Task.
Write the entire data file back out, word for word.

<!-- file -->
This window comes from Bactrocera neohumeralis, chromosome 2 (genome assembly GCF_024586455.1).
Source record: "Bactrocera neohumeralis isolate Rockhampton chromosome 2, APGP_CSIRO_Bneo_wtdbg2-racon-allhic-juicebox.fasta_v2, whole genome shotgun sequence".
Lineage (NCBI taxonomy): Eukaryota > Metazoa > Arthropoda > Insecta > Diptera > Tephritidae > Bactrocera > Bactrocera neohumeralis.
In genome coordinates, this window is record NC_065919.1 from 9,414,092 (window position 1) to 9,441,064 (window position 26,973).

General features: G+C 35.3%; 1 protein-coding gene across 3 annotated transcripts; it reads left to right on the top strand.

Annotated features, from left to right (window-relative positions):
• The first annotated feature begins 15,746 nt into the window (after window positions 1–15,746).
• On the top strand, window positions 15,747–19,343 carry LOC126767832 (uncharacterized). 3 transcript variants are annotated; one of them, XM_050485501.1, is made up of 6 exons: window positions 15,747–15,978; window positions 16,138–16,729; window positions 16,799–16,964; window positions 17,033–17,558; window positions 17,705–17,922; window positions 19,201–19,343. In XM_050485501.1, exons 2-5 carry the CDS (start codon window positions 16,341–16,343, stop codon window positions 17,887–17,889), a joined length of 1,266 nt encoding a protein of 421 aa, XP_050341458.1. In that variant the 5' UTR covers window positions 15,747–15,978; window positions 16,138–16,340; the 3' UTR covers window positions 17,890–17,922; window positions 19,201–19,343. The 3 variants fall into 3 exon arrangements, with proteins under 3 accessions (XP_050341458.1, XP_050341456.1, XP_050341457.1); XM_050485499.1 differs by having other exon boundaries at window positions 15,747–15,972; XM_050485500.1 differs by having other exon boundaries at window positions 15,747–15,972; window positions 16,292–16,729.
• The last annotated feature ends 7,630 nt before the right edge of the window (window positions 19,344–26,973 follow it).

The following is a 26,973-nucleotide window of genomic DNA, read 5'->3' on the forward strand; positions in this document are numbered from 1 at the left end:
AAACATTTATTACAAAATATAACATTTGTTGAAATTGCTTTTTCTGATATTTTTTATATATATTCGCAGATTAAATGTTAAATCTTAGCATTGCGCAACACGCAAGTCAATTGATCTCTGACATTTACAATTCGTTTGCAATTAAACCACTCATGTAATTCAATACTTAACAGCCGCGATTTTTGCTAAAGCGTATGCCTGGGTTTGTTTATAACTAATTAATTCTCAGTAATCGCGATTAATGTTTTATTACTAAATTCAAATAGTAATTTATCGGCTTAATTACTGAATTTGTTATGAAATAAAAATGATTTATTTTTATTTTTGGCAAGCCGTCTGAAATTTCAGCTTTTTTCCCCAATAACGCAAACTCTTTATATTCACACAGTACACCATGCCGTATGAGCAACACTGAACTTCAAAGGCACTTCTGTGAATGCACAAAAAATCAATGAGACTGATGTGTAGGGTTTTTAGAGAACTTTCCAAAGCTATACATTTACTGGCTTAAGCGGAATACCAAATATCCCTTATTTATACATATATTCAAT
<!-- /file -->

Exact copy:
This window comes from Bactrocera neohumeralis, chromosome 2 (genome assembly GCF_024586455.1).
Source record: "Bactrocera neohumeralis isolate Rockhampton chromosome 2, APGP_CSIRO_Bneo_wtdbg2-racon-allhic-juicebox.fasta_v2, whole genome shotgun sequence".
Lineage (NCBI taxonomy): Eukaryota > Metazoa > Arthropoda > Insecta > Diptera > Tephritidae > Bactrocera > Bactrocera neohumeralis.
In genome coordinates, this window is record NC_065919.1 from 9,414,092 (window position 1) to 9,441,064 (window position 26,973).

General features: G+C 35.3%; 1 protein-coding gene across 3 annotated transcripts; it reads left to right on the top strand.

Annotated features, from left to right (window-relative positions):
• The first annotated feature begins 15,746 nt into the window (after window positions 1–15,746).
• On the top strand, window positions 15,747–19,343 carry LOC126767832 (uncharacterized). 3 transcript variants are annotated; one of them, XM_050485501.1, is made up of 6 exons: window positions 15,747–15,978; window positions 16,138–16,729; window positions 16,799–16,964; window positions 17,033–17,558; window positions 17,705–17,922; window positions 19,201–19,343. In XM_050485501.1, exons 2-5 carry the CDS (start codon window positions 16,341–16,343, stop codon window positions 17,887–17,889), a joined length of 1,266 nt encoding a protein of 421 aa, XP_050341458.1. In that variant the 5' UTR covers window positions 15,747–15,978; window positions 16,138–16,340; the 3' UTR covers window positions 17,890–17,922; window positions 19,201–19,343. The 3 variants fall into 3 exon arrangements, with proteins under 3 accessions (XP_050341458.1, XP_050341456.1, XP_050341457.1); XM_050485499.1 differs by having other exon boundaries at window positions 15,747–15,972; XM_050485500.1 differs by having other exon boundaries at window positions 15,747–15,972; window positions 16,292–16,729.
• The last annotated feature ends 7,630 nt before the right edge of the window (window positions 19,344–26,973 follow it).

The following is a 26,973-nucleotide window of genomic DNA, read 5'->3' on the forward strand; positions in this document are numbered from 1 at the left end:
AAACATTTATTACAAAATATAACATTTGTTGAAATTGCTTTTTCTGATATTTTTTATATATATTCGCAGATTAAATGTTAAATCTTAGCATTGCGCAACACGCAAGTCAATTGATCTCTGACATTTACAATTCGTTTGCAATTAAACCACTCATGTAATTCAATACTTAACAGCCGCGATTTTTGCTAAAGCGTATGCCTGGGTTTGTTTATAACTAATTAATTCTCAGTAATCGCGATTAATGTTTTATTACTAAATTCAAATAGTAATTTATCGGCTTAATTACTGAATTTGTTATGAAATAAAAATGATTTATTTTTATTTTTGGCAAGCCGTCTGAAATTTCAGCTTTTTTCCCCAATAACGCAAACTCTTTATATTCACACAGTACACCATGCCGTATGAGCAACACTGAACTTCAAAGGCACTTCTGTGAATGCACAAAAAATCAATGAGACTGATGTGTAGGGTTTTTAGAGAACTTTCCAAAGCTATACATTTACTGGCTTAAGCGGAATACCAAATATCCCTTATTTATACATATATTCAAT